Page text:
Numerous critics also praised several aspects of the show. Feinberg praised the show's directors, saying: "A Sundance-friendly gallery of directors including Tom McCarthy, Gregg Araki and Carl Franklin keeps the performances grounded and the extremes from feeling exploitative",[22] meanwhile Gilbert of The Boston Globe praises the storytelling: "The storytelling techniques are powerful... [as it] builds on the world established in the previous hour, as we continually encounter new facets of Hannah's life and new characters. The background on the show keeps getting deeper, richer."[18]

Conversely, the series has also received criticism over its portrayal of teen angst. Mike Hale of The New York Times wrote a critical review, writing, "the show doesn't make [Hannah's] downward progress convincing. It too often feels artificial, like a very long public service announcement." He also criticized the plot device that has Clay listening to the tapes one by one instead of all in one sitting like the other teens did, which Hale felt was unbelievable: "It makes no sense as anything but a plot device, and you'll find yourself, like Clay's antagonists, yelling at him to listen to the rest of tapes already."[23]

Writing for The Guardian, Rebecca Nicholson praised some aspects of the show, including the performances from Minnette and Walsh, but was troubled by much of the plot, writing, "a storyline that suggests the love of a sweet boy might have sorted all this out added to an uneasy feeling that stayed with me." Nicholson was skeptical that the show would appeal to older viewers, unlike other series set in high school such as Freaks and Geeks and My So-Called Life: "It lacks the crossover wit of its forebears... It's too tied up in conveying the message that terrible behaviour can have horrible consequences to deal in any subtleties or shades of feeling. It's largely one-note – and that note is horrifying. 'It has to get better,' implores one student towards the end, but given its fairly open ending, an apparent season two setup, it does not seem as if there's much chance of that happening."[24]

Washington Post television critic Hank Stuever wrote a negative review, finding 13 Reasons Why "contrived" and implausible: "There are 13 episodes lasting 13 super-sullen hours – a passive-aggressive, implausibly meandering, poorly written and awkwardly acted effort that is mainly about miscommunication, delivering no more wisdom or insight about depression, bullying and suicide than one of those old ABC Afterschool Specials people now mock for being so corny." He also wrote that he found Hannah's suicide tapes "a protracted example of the teenager who fantasizes how everyone will react when she's gone. The story ... strikes me as remarkably, even dangerously, naive in its understanding of suicide, up to and including a gruesome, penultimate scene of Hannah opening her wrists in a bathtub."[25]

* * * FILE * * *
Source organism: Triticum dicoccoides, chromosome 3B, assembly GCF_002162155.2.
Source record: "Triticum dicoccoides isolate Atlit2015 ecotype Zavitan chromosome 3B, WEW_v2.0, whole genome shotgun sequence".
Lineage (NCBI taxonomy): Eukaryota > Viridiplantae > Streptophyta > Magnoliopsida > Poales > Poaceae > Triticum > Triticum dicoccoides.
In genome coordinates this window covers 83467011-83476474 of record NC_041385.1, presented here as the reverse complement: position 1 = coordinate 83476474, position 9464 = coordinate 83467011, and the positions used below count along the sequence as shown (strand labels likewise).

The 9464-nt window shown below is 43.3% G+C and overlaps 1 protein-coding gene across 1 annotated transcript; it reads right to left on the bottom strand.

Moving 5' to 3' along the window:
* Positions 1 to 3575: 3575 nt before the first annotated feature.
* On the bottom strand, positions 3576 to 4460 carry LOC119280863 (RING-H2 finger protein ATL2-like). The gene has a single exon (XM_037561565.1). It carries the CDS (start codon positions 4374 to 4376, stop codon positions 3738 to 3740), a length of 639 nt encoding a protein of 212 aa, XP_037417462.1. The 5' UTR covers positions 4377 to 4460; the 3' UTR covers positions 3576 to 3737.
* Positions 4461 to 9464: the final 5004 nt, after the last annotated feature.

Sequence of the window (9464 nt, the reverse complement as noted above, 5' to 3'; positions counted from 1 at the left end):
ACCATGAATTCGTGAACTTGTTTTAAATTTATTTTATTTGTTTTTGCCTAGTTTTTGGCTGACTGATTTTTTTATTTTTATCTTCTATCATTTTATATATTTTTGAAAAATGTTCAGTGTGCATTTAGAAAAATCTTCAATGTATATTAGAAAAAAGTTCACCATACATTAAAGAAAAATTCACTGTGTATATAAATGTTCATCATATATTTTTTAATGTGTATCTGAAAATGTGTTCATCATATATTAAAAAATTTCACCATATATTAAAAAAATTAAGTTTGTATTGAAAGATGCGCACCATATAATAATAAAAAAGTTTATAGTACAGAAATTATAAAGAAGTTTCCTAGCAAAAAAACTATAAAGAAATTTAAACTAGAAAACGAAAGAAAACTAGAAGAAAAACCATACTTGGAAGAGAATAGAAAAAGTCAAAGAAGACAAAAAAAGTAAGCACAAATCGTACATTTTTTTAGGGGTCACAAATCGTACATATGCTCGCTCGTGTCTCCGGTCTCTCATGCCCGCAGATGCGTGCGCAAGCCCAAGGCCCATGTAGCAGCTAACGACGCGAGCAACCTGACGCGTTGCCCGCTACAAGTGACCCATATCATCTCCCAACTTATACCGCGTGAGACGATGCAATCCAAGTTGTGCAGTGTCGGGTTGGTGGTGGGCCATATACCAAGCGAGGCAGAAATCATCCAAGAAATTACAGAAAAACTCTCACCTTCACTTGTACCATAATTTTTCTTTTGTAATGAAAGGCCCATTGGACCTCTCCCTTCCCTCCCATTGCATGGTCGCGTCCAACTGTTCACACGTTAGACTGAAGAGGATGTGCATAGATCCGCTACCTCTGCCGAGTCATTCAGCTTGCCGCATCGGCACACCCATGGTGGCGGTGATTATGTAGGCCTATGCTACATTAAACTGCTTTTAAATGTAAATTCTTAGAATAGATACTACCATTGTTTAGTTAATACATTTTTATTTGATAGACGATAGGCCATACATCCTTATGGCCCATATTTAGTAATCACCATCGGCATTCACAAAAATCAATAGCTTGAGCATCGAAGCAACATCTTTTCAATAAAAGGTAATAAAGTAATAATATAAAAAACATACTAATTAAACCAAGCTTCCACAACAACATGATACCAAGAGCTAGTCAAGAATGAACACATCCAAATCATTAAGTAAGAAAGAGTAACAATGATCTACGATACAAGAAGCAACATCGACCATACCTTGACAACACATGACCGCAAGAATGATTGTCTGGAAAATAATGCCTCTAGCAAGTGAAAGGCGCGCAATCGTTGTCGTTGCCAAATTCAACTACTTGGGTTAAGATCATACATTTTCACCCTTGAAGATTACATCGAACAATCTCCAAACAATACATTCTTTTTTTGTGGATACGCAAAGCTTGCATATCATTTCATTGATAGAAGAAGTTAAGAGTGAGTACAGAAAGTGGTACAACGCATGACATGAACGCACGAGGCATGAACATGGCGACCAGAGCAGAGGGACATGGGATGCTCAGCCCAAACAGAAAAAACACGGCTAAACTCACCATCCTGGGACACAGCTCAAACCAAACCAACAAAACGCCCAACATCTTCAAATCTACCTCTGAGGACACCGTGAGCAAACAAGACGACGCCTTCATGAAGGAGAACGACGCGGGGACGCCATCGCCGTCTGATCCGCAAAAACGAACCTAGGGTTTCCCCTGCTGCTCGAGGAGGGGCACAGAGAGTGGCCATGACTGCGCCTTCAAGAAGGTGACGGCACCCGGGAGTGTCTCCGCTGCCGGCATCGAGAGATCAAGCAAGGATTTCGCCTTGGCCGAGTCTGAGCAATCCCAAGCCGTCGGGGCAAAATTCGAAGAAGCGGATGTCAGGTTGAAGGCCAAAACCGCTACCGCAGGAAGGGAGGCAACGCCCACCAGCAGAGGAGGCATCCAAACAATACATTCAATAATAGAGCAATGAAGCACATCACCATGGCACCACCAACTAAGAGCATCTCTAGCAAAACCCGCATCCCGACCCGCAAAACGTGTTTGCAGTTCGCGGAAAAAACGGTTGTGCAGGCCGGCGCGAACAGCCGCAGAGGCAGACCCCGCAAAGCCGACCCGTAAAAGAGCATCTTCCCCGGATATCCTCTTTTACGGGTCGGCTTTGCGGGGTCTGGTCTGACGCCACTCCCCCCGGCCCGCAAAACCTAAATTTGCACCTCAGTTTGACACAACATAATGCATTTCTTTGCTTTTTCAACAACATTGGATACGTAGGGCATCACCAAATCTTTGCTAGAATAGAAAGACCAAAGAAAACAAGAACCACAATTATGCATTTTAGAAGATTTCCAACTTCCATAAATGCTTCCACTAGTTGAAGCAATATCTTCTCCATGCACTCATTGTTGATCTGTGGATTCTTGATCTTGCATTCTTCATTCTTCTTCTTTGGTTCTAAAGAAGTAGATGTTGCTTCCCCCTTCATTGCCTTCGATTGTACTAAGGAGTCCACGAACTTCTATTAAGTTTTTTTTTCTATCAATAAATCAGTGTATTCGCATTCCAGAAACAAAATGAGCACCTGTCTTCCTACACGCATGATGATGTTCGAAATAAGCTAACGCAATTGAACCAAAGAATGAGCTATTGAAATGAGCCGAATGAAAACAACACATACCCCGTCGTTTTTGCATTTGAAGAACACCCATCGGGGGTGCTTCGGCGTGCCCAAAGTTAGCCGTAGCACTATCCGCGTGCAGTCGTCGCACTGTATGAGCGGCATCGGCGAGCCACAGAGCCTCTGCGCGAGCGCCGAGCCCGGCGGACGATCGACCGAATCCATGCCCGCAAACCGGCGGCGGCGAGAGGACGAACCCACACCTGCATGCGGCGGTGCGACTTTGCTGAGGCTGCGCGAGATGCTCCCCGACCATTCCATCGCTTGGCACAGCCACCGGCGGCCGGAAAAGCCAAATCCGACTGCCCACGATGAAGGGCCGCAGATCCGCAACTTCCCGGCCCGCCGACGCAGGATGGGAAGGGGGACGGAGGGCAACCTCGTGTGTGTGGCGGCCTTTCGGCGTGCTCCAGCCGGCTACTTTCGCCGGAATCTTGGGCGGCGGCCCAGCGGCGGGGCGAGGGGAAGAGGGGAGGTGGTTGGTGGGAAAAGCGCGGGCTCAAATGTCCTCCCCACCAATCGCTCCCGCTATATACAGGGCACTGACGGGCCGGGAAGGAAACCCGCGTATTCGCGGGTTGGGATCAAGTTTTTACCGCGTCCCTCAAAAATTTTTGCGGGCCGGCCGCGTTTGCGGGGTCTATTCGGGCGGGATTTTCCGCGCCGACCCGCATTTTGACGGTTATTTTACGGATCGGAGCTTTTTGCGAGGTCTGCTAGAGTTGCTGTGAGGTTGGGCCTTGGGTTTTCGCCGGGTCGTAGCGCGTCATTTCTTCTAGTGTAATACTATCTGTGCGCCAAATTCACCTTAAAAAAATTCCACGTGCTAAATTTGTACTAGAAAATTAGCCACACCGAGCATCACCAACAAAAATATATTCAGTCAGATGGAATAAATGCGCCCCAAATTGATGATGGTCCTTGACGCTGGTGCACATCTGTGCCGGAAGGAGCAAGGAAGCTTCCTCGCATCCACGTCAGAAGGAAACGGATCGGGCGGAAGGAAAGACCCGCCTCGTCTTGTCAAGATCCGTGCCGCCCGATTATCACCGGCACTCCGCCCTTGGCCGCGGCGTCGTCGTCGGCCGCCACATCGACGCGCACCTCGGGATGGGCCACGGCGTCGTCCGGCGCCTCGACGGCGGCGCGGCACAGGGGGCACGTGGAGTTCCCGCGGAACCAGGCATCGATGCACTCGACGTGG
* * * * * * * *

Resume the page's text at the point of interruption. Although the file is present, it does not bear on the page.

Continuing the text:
David Wiegand of the San Francisco Chronicle gave the series a tepid review, saying that it was plagued by character inconsistencies, particularly Hannah. He praised Langford's "stunning performance" but noted, "There are times when we simply don't believe the characters, when what they do or say isn't consistent with who we've been led to believe they are... At times, [Hannah] is self-possessed and indifferent at best to the behavior of the popular kids. At other times, though, relatively minor misperceived slights seem to send her into an emotional tailspin. No doubt, teenagers embody a constant whirl of conflicting emotions, but the script pushes the bounds of credibility here and there." He noted that overall, the series worked: "The structure is gimmicky and the characters inconsistent, but there are still at least 13 Reasons Why the series is worthy."[26]

Social impact